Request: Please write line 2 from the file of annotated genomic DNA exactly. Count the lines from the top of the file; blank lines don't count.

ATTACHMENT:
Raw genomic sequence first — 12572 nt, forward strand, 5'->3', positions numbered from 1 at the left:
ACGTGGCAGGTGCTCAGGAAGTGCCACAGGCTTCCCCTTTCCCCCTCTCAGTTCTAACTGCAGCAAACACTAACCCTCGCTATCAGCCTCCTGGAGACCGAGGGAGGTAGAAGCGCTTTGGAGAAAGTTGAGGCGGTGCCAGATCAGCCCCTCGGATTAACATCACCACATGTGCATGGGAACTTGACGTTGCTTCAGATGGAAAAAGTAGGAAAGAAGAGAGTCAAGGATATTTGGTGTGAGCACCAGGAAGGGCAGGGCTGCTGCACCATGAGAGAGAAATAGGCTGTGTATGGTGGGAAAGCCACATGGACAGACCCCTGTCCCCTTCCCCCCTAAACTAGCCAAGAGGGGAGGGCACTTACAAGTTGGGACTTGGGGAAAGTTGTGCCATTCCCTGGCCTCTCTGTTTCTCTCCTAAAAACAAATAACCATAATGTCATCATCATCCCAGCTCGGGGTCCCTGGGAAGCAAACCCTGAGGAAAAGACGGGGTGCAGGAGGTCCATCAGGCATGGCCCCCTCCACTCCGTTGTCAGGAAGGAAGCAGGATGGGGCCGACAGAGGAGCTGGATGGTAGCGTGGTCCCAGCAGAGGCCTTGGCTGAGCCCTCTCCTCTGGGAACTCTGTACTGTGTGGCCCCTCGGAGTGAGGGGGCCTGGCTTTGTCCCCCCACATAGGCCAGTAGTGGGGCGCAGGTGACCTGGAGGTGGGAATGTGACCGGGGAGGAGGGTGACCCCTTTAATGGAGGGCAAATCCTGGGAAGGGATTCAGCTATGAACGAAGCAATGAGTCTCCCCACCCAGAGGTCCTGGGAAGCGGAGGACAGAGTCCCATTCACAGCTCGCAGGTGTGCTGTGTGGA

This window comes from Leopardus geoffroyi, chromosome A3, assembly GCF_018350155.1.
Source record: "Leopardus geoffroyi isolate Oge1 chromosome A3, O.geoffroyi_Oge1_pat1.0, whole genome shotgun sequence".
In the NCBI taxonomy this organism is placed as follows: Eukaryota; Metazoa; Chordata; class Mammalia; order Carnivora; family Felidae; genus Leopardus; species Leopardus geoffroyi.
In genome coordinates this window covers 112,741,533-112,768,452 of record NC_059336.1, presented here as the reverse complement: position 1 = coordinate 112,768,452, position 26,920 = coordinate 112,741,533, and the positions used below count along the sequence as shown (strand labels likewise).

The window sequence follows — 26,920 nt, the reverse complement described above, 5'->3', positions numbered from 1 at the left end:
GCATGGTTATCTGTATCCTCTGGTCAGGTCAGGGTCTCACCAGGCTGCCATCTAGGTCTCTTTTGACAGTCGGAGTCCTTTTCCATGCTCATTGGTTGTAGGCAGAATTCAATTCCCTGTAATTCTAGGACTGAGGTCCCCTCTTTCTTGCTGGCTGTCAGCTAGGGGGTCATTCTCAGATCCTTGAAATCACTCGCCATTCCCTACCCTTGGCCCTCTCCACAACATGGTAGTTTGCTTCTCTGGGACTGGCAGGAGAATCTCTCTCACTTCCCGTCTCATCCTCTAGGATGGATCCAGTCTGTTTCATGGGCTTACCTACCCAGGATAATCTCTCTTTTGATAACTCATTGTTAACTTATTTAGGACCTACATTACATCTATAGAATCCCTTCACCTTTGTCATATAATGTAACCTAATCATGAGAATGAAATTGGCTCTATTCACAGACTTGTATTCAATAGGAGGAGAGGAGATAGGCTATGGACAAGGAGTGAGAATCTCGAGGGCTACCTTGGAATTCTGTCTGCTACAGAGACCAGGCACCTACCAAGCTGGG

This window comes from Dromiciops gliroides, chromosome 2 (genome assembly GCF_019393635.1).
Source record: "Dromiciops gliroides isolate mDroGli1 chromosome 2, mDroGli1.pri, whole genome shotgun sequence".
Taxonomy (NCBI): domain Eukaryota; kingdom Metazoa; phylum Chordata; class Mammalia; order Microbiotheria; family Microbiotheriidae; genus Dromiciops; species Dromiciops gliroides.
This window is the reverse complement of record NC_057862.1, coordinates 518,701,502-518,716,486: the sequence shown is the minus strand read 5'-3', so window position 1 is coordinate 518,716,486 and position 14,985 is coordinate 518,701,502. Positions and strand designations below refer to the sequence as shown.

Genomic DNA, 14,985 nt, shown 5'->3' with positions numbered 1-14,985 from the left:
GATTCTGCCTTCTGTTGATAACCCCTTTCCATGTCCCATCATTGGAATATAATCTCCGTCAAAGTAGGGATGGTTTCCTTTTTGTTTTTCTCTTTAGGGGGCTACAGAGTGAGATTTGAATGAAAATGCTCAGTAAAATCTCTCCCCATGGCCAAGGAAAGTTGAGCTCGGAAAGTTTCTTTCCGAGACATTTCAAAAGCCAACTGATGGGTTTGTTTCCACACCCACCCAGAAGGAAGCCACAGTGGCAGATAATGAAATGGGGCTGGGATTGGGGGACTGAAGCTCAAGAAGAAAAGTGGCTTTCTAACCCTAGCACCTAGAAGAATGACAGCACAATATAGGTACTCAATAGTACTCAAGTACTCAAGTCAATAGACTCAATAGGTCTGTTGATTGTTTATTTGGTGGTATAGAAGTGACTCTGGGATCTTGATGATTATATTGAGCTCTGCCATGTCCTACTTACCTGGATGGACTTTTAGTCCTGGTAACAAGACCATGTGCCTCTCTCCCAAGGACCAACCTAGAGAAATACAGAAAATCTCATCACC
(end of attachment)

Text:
ACGTGGCAGGTGCTCAGGAAGTGCCACAGGCTTCCCCTTTCCCCCTCTCAGTTCTAACTGCAGCAAACACTAACCCTCGCTATCAGCCTCCTGGAGACCGAGGGAGGTAGAAGCGCTTTGGAGAAAGTTGAGGCGGTGCCAGATCAGCCCCTCGGATTAACATCACCACATGTGCATGGGAACTTGACGTTGCTTCAGATGGAAAAAGTAGGAAAGAAGAGAGTCAAGGATATTTGGTGTGAGCACCAGGAAGGGCAGGGCTGCTGCACCATGAGAGAGAAATAGGCTGTGTATGGTGGGAAAGCCACATGGACAGACCCCTGTCCCCTTCCCCCCTAAACTAGCCAAGAGGGGAGGGCACTTACAAGTTGGGACTTGGGGAAAGTTGTGCCATTCCCTGGCCTCTCTGTTTCTCTCCTAAAAACAAATAACCATAATGTCATCATCATCCCAGCTCGGGGTCCCTGGGAAGCAAACCCTGAGGAAAAGACGGGGTGCAGGAGGTCCATCAGGCATGGCCCCCTCCACTCCGTTGTCAGGAAGGAAGCAGGATGGGGCCGACAGAGGAGCTGGATGGTAGCGTGGTCCCAGCAGAGGCCTTGGCTGAGCCCTCTCCTCTGGGAACTCTGTACTGTGTGGCCCCTCGGAGTGAGGGGGCCTGGCTTTGTCCCCCCACATAGGCCAGTAGTGGGGCGCAGGTGACCTGGAGGTGGGAATGTGACCGGGGAGGAGGGTGACCCCTTTAATGGAGGGCAAATCCTGGGAAGGGATTCAGCTATGAACGAAGCAATGAGTCTCCCCACCCAGAGGTCCTGGGAAGCGGAGGACAGAGTCCCATTCACAGCTCGCAGGTGTGCTGTGTGGA